Tribes Sue Over Desert Solar Sites

by Bill Harper, January 20, 2011

Demonstration on I-10 in Riverside County

On January 7, a confederation of native American groups sued the federal government over the location of six planned Solar sites. According to court documents, the projects include the Ivanpah Solar Electric Generating Project (Bright Energy), the Blythe Solar Power Project (Chevron Energy Solutions and Solar Millenium, LLC), the Imperial Valley Solar Project (Tessera/NTR), Chevron Energy Solutions Lucerne Valley Solar Project, Calico Solar Project (Tessera/NTR), and the Genesis Project (Florida Power and Light subsidiary NextEra™).

La Cuna founder Alfredo Figueroa states that cumulatively, the projects would grade and develop 23,842 acres of essentially pristine desert lands, designated as class “L” under the California Desert Conservation Area Plan. Class L (Limited Use) lands protect “natural, scenic, ecological, and cultural resource values.” The lands are “managed to provide for generally lower-intensity, carefully controlled multiple use of resources, while ensuring that sensitive values are not significantly diminished.” The complaint indicates that each of the projects was permitted with an “amendment” to the CDCA according to the Bureau of Land Management

According to Patricia Pinon, Chairperson of La Cuna's Advisory Committee, the group was joined by CARE, Californians for Renewable Energy, and 6 individual Native American plaintiffs. Pinon indicates La Cuna de Aztlan Sacred Site Protection Circle has standing to sue by virtue of meeting the definition of “Indian Tribe,” according to Section 106 of the National Register of Historic Places, and by virtue of an existing Memorandum of Understanding (MOU) with the BLM.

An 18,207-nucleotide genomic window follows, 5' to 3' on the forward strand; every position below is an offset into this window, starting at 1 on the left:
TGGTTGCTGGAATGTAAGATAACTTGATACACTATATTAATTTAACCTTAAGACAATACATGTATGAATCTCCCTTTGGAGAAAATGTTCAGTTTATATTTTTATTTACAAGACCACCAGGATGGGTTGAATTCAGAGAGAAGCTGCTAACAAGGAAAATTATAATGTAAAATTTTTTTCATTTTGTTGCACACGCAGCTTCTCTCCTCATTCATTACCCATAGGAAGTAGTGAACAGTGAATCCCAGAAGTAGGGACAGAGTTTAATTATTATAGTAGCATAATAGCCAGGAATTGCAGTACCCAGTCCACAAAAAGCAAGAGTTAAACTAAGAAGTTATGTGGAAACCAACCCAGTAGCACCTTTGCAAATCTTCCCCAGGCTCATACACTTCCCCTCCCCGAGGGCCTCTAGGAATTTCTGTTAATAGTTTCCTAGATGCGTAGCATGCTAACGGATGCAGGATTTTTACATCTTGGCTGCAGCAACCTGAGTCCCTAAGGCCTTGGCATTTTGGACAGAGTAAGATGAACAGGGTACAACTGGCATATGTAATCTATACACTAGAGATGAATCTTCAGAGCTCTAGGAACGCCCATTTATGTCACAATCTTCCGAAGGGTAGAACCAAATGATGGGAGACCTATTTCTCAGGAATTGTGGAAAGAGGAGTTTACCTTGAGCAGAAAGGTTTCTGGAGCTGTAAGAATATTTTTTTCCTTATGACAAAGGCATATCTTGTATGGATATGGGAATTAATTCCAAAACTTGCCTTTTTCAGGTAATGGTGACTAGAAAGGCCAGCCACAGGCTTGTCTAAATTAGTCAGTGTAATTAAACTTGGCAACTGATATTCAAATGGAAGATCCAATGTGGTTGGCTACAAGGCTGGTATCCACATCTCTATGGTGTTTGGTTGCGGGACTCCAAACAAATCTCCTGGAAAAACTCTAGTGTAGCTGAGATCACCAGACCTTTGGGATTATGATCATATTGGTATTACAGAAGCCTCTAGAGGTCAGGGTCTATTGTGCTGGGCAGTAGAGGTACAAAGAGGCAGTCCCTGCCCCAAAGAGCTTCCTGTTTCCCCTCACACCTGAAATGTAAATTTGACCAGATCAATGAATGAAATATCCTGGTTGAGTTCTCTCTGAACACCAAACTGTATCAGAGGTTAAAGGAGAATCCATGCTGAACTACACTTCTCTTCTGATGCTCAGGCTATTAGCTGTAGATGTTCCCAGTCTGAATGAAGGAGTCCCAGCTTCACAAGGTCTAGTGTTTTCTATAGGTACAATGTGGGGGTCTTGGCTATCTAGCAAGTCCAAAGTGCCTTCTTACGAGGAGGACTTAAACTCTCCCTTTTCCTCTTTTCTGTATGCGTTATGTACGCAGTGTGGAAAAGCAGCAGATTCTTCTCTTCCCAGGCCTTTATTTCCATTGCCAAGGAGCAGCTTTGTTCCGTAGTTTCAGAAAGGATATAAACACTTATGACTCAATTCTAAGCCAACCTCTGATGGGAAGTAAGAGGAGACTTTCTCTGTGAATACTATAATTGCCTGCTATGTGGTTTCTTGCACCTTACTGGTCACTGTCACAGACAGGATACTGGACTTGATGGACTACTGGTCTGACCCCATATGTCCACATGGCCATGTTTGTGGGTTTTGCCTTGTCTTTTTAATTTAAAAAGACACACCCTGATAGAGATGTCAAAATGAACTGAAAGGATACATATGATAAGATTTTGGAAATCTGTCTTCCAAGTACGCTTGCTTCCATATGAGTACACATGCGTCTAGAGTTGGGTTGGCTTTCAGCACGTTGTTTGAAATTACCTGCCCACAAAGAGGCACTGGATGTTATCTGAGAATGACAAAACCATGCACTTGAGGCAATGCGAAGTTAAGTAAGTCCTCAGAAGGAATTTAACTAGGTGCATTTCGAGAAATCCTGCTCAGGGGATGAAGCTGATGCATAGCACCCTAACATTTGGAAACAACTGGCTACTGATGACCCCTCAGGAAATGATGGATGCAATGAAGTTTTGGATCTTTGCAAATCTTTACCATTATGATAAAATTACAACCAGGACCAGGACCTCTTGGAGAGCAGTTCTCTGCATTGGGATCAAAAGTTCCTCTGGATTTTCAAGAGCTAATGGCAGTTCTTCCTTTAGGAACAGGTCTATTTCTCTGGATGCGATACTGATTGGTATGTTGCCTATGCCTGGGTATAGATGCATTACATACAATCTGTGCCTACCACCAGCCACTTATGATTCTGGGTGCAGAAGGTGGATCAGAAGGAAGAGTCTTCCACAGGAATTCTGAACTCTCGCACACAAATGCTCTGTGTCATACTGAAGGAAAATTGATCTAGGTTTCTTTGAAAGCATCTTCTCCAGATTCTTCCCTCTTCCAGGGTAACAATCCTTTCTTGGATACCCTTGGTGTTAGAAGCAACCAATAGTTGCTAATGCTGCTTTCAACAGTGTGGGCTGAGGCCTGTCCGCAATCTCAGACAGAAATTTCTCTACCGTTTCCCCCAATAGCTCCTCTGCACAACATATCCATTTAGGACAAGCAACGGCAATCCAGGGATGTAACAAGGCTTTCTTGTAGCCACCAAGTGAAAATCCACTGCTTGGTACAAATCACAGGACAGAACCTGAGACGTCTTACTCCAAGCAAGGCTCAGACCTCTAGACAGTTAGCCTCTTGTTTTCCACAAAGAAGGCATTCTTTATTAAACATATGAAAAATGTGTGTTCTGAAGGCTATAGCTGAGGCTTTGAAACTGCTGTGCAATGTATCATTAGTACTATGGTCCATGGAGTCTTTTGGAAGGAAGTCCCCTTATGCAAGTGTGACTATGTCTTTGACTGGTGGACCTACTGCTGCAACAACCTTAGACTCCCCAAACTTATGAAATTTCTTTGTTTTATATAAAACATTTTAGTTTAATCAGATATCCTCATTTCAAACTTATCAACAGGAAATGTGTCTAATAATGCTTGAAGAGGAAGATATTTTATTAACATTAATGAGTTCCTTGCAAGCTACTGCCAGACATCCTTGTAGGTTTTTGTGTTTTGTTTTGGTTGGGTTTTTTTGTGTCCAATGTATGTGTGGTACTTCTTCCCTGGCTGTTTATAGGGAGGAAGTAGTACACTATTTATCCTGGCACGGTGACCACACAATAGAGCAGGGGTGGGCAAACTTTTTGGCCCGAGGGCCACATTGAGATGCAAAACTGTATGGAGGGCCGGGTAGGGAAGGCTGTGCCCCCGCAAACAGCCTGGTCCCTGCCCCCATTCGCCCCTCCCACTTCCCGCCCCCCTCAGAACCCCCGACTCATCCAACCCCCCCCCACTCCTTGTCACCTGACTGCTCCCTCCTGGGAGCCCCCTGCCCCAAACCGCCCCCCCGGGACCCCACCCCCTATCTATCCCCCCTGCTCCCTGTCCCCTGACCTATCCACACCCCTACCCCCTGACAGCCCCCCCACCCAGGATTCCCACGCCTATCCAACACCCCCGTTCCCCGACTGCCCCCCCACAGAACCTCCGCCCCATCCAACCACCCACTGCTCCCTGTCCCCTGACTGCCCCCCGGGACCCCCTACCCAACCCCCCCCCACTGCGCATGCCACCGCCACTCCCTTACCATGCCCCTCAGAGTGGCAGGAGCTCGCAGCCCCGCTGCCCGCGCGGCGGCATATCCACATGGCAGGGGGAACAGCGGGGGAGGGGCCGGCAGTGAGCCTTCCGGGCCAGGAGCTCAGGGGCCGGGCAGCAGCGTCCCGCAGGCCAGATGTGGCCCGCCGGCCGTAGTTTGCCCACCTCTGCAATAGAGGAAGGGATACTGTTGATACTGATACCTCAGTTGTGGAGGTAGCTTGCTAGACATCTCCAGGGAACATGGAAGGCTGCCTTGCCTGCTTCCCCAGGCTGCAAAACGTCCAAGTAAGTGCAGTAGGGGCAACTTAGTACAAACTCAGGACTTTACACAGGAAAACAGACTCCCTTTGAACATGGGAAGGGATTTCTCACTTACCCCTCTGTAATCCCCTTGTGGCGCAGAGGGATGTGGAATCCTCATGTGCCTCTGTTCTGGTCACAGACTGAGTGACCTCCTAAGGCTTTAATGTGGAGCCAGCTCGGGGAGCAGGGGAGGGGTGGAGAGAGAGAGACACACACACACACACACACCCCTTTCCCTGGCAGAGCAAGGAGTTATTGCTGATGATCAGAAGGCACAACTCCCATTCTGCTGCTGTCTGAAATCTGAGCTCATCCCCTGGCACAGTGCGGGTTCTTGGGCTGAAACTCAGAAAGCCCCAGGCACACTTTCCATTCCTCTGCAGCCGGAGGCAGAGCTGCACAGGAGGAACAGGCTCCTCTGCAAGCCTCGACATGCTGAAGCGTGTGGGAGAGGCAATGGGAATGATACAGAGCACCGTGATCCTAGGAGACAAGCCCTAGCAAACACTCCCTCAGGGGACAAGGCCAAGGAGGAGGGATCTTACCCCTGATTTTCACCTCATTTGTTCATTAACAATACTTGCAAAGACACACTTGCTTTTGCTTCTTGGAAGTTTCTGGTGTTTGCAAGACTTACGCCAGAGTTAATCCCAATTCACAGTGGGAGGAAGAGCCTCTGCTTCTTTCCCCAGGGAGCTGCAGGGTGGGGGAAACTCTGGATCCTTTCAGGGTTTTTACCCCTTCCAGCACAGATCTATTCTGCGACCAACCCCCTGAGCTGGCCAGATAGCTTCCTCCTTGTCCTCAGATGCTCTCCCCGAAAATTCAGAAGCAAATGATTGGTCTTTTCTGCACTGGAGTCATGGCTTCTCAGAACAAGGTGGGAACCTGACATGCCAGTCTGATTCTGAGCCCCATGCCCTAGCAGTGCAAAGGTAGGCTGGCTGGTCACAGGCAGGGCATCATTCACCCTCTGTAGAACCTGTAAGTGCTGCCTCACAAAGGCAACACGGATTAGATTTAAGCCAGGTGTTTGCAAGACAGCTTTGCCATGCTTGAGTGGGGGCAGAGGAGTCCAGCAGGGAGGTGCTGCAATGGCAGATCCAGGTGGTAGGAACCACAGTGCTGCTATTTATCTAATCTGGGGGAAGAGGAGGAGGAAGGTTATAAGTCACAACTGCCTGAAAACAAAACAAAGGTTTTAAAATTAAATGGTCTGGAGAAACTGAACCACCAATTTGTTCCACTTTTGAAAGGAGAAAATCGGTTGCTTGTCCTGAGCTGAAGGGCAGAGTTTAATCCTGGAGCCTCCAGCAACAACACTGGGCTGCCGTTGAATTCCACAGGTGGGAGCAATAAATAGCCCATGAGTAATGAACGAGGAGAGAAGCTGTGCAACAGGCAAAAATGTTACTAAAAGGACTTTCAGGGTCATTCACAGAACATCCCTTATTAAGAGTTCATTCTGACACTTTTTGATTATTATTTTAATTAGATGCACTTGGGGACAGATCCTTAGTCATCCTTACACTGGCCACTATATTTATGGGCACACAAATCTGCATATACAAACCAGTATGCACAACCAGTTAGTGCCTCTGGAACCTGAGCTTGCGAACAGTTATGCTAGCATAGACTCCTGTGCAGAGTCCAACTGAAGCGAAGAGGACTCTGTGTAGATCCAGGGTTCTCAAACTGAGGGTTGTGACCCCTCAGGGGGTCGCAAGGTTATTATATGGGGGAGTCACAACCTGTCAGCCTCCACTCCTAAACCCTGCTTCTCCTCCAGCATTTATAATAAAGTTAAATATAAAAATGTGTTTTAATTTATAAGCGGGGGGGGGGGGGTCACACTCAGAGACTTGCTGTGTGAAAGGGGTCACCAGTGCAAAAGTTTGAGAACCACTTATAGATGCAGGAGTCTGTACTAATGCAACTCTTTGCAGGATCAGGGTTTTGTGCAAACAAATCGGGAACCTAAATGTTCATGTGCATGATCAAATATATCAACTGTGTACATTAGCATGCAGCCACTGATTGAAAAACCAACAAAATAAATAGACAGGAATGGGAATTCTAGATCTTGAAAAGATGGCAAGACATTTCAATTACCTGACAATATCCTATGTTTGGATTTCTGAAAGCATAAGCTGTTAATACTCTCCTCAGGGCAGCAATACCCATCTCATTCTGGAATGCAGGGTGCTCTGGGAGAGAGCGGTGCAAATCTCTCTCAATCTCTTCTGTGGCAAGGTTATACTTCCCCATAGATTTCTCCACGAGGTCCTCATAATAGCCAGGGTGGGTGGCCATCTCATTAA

The potential impacts are both environmental and cultural. Jim Andre, Ph.D. University of California Riverside botanist, and Director of the Sweeney Granite Mountains Desert Research Institute states, “Rather than be smart from the start by utilizing ecologically degraded sites first, a reckless and scientifically unmerited decision has been made to instead race into our most pristine desert and obliterate some of the most botanically significant lands in California.”

The Sierra Club belatedly has brought suit over the Calico site. This was one of the worst locations and the sketchiest companies. That project probably would have died on it's own.

January 4, 2011 — On December 30, 2010 the Sierra Club filed a petition with the California Supreme Court over violations of the California Environmental Quality Act (CEQA) and Warren Alquist Act over the Calico Solar Project. Tessera Solar had developed the project as a Stirling dish/engine solar thermal power plant, yet due to financial problems undoubtedly stemming from the unreliability of the technology, the parent company NTR of Ireland sold the project rights to K Road, an energy development start-up company that planned to turn most of the project into photovoltaic panels, with a smaller phase remaining as Stirling dishes. The project is still known as Calico Solar Project, and may have to restart both Bureau of Land Management environmental review, and California Energy Commission review (the CEC has responsibility for upholding CEQA).